Disaster Amnesiac grabbed a copy of this CD, and I've thankfully managed to keep hold of it through years of moves, the occasional cull, and so forth. Really glad to have done so, too, especially of late. A few weeks back it entered into my listening rotation, and has stayed there in glowing terms.
Let's start of our perusal of Port with vocalist/guitarist Kevin Meagher. His reedy, alto range spits out lyrics that are quite quirky in their delivery, but done so in an emphatic, emotionally believable way, at least for me. Whether he's belting or whispering, there's an authenticity to both. Kevin was always an intense front man, even sort of scary when on the mic. Phrases such as "still you breathe/and that means that there's that much less for me" on Nadine give weight to that view! Damn dude! Equally enjoyable is the weary persona that Meagher inhabits during Dirge, a cool sea shanty which features the then about to become a bona fide Rock Star and master of all things stringed, Eric McFadden and underrated SF vocal blaster Robin Coomer. Disaster Amnesiac is really enjoying hearing his personalized Rock singer delivery all over this disc. It brings back fun memories for me. Also of note are astute touches of double tracked vocal lines that enhance but don't overshadow the main ones. It's commendable, the way that Meagher followed his own instincts for his fronting of Bluebeard. On the guitar side, I seem to recall that Kevin wrote a lot of those parts as well. It sounds as if he sticks mostly to acoustic guitar, and the sound of those strummed stings give really nice texture to most of the tunes. The fact that many of these parts are in compounded, unique time signatures is pretty impressive, too.
Moving over to the lead guitar spot, we find Stratocaster guy Jon Axtell. Axtell had spent time previous to Bluebeard in Psychefunkapus, a band that had major label backing and a pretty significant following. So yeah, he was a veteran by the time that this group was working on their music. And one can hear it. Jon's fluency and versatility on the guitar. Dig on his cutting riff and tone and Stone, with its by turns funky and then metallic feels, or Waves, which just pummels as it rolls along in very rocking way. Then there his pure solo statements, such as on the emotionally charged Roadside, which harks back to, say, 1970's stadium statements, and the sharpness of his statement on Mustard. Any time Disaster Amnesiac isolates these guitar elements within the overall mix of Port, I find myself blown away by how inventively musical they all are. Really great guitar playing throughout.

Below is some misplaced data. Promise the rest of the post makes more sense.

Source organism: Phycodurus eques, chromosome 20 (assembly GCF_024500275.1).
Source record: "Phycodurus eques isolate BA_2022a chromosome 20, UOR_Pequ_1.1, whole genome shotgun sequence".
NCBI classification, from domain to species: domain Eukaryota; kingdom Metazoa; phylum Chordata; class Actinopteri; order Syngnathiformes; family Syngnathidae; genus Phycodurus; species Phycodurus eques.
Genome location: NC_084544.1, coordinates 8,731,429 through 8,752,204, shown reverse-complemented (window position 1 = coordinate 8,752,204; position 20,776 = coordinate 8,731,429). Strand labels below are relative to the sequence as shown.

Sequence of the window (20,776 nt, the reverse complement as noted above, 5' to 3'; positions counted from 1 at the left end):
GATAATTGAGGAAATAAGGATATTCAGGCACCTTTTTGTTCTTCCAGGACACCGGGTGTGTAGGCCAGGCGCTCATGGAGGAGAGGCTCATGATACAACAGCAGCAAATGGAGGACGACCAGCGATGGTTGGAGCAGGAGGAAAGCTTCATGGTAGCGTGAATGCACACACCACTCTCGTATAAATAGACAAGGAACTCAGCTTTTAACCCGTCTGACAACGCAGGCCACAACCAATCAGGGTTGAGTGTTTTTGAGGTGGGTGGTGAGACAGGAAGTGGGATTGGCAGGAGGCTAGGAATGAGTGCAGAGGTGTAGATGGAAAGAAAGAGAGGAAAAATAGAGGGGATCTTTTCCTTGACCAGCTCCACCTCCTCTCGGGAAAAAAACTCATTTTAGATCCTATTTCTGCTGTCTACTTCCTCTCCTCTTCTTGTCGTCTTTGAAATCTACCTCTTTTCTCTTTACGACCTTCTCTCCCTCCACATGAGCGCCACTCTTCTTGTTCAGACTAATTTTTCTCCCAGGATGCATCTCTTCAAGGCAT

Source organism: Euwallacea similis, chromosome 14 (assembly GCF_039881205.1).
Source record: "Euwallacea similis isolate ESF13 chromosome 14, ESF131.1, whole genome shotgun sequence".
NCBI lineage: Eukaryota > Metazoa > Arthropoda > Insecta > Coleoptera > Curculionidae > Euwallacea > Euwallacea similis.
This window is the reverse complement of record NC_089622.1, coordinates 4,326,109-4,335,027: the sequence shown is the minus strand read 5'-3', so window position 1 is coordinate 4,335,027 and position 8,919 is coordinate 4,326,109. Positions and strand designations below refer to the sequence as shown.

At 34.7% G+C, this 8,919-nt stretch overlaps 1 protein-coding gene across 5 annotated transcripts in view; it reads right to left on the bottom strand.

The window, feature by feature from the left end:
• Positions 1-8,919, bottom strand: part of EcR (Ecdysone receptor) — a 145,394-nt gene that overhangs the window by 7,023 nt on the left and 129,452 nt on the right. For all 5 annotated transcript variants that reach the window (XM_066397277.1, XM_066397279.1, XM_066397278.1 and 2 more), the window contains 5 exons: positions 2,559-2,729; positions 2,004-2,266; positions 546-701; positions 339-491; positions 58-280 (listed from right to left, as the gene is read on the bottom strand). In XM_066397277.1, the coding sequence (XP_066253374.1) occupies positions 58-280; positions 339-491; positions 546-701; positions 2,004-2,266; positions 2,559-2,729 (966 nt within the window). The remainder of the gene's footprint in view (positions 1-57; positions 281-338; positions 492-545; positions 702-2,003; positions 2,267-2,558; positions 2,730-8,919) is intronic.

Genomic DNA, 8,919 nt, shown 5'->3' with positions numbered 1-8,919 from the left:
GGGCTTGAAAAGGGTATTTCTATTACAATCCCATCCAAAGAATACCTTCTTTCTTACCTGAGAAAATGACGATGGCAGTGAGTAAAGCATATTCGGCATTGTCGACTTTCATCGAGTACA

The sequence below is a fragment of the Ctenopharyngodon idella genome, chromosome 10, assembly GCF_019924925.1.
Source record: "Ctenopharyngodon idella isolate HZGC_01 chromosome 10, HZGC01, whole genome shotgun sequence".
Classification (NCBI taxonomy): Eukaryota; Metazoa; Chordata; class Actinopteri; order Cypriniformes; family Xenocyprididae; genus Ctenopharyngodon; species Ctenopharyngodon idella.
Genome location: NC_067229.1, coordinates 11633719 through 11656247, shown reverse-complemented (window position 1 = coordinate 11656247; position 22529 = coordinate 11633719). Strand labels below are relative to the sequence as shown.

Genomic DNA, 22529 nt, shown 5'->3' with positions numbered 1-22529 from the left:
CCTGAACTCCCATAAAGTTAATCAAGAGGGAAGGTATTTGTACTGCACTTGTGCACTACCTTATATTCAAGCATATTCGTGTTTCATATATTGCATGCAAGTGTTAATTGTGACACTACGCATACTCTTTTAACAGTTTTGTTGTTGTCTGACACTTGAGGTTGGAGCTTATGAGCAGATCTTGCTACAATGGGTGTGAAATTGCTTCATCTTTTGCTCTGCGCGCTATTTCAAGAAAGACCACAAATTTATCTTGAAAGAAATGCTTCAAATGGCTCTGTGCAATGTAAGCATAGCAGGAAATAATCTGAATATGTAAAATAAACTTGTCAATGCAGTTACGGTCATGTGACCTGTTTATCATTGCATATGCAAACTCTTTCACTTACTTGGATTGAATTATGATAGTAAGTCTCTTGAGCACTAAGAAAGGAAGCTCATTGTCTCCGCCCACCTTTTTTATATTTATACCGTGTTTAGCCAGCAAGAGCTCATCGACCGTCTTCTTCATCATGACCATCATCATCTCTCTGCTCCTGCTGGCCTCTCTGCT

Speaking of inventive, there's the rhythm section of Graham Mclaughlin on bass and Atma Anur on drums. These two are in such a locked mode on every track. The way that these two push and pull with each other, and on the guitarists is really fun to hear and feel. Another veteran, specifically from the Shred Metal scene, Anur puts on a clinic on how to subdivide the beat, all the while keeping things eminently grooving and tasteful. His double bass runs and 16th note hi-hat licks on Waves are worth the price of admission alone. I recall how stoked that Bluebeard were to have him on board, and I can see why as I listen to Port. Mclaughlin keeps a somewhat low profile, but, just as with any great bassist, his stuff is effective in the way that it is felt. Dig on The Stranger for some of his great accenting. The way that these two guys navigate the tricky changes of the songs in an organic, listenable manner is pretty incredible.
Going from the micro to a more macro view of Port of Sorts, Disaster Amnesiac has realized with these recent spins of its songs the cool ways in which Bluebeard fused Progressive Rock ambition with Pop Rock sensibilities. Only one of its tunes goes on longer than the five minute mark (The Stranger), but all of them are jam packed with the twists, turns, and folds that a fan of Prog expects and loves. It's really quite an accomplishment, and it's really quite cool to listen to and be moved by.
Port of Sorts is a fun, eccentric statement from a band that had the courage to do things their way, in spite of the trends that they were surrounded by. As stated, Disaster Amnesiac is certainly happy to have held on to my copy. Anyone that's interested in music that fuses varied elements into a unique voice may want to seek out their own.